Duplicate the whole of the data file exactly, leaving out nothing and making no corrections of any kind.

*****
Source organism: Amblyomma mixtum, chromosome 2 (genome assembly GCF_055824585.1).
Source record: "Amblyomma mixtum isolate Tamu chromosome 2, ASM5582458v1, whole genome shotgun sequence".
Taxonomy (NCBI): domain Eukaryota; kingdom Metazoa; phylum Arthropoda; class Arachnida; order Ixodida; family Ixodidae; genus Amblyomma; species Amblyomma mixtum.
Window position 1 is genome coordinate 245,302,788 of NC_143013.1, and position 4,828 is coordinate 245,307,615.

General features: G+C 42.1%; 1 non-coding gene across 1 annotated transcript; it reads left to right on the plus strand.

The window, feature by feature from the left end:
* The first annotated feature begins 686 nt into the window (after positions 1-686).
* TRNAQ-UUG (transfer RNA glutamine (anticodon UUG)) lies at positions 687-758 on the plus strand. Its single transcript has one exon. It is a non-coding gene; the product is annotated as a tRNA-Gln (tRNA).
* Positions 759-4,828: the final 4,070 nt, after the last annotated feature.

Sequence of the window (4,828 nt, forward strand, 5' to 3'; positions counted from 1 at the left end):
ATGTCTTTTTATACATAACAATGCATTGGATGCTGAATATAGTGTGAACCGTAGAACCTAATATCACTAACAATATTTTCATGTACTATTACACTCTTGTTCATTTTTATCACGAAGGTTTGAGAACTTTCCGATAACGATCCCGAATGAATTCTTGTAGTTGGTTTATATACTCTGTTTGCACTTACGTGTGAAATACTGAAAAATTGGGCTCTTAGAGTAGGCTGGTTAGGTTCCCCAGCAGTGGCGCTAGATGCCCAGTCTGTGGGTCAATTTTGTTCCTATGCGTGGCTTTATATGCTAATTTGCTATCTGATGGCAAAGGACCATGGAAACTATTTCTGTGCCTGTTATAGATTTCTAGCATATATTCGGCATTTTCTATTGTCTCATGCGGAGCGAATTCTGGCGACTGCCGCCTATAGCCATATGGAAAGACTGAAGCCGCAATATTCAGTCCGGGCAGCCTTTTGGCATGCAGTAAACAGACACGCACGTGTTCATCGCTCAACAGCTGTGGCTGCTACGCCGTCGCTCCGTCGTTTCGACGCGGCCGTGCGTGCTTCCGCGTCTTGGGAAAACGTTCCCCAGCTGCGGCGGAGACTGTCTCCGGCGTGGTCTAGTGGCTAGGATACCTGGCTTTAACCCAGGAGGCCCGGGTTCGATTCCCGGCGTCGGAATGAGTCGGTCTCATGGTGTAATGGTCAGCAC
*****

Source organism: Amblyomma mixtum, chromosome 2 (genome assembly GCF_055824585.1).
Source record: "Amblyomma mixtum isolate Tamu chromosome 2, ASM5582458v1, whole genome shotgun sequence".
Taxonomy (NCBI): domain Eukaryota; kingdom Metazoa; phylum Arthropoda; class Arachnida; order Ixodida; family Ixodidae; genus Amblyomma; species Amblyomma mixtum.
Window position 1 is genome coordinate 245,302,788 of NC_143013.1, and position 4,828 is coordinate 245,307,615.

General features: G+C 42.1%; 1 non-coding gene across 1 annotated transcript; it reads left to right on the plus strand.

The window, feature by feature from the left end:
* The first annotated feature begins 686 nt into the window (after positions 1-686).
* TRNAQ-UUG (transfer RNA glutamine (anticodon UUG)) lies at positions 687-758 on the plus strand. Its single transcript has one exon. It is a non-coding gene; the product is annotated as a tRNA-Gln (tRNA).
* Positions 759-4,828: the final 4,070 nt, after the last annotated feature.

Sequence of the window (4,828 nt, forward strand, 5' to 3'; positions counted from 1 at the left end):
ATGTCTTTTTATACATAACAATGCATTGGATGCTGAATATAGTGTGAACCGTAGAACCTAATATCACTAACAATATTTTCATGTACTATTACACTCTTGTTCATTTTTATCACGAAGGTTTGAGAACTTTCCGATAACGATCCCGAATGAATTCTTGTAGTTGGTTTATATACTCTGTTTGCACTTACGTGTGAAATACTGAAAAATTGGGCTCTTAGAGTAGGCTGGTTAGGTTCCCCAGCAGTGGCGCTAGATGCCCAGTCTGTGGGTCAATTTTGTTCCTATGCGTGGCTTTATATGCTAATTTGCTATCTGATGGCAAAGGACCATGGAAACTATTTCTGTGCCTGTTATAGATTTCTAGCATATATTCGGCATTTTCTATTGTCTCATGCGGAGCGAATTCTGGCGACTGCCGCCTATAGCCATATGGAAAGACTGAAGCCGCAATATTCAGTCCGGGCAGCCTTTTGGCATGCAGTAAACAGACACGCACGTGTTCATCGCTCAACAGCTGTGGCTGCTACGCCGTCGCTCCGTCGTTTCGACGCGGCCGTGCGTGCTTCCGCGTCTTGGGAAAACGTTCCCCAGCTGCGGCGGAGACTGTCTCCGGCGTGGTCTAGTGGCTAGGATACCTGGCTTTAACCCAGGAGGCCCGGGTTCGATTCCCGGCGTCGGAATGAGTCGGTCTCATGGTGTAATGGTCAGCAC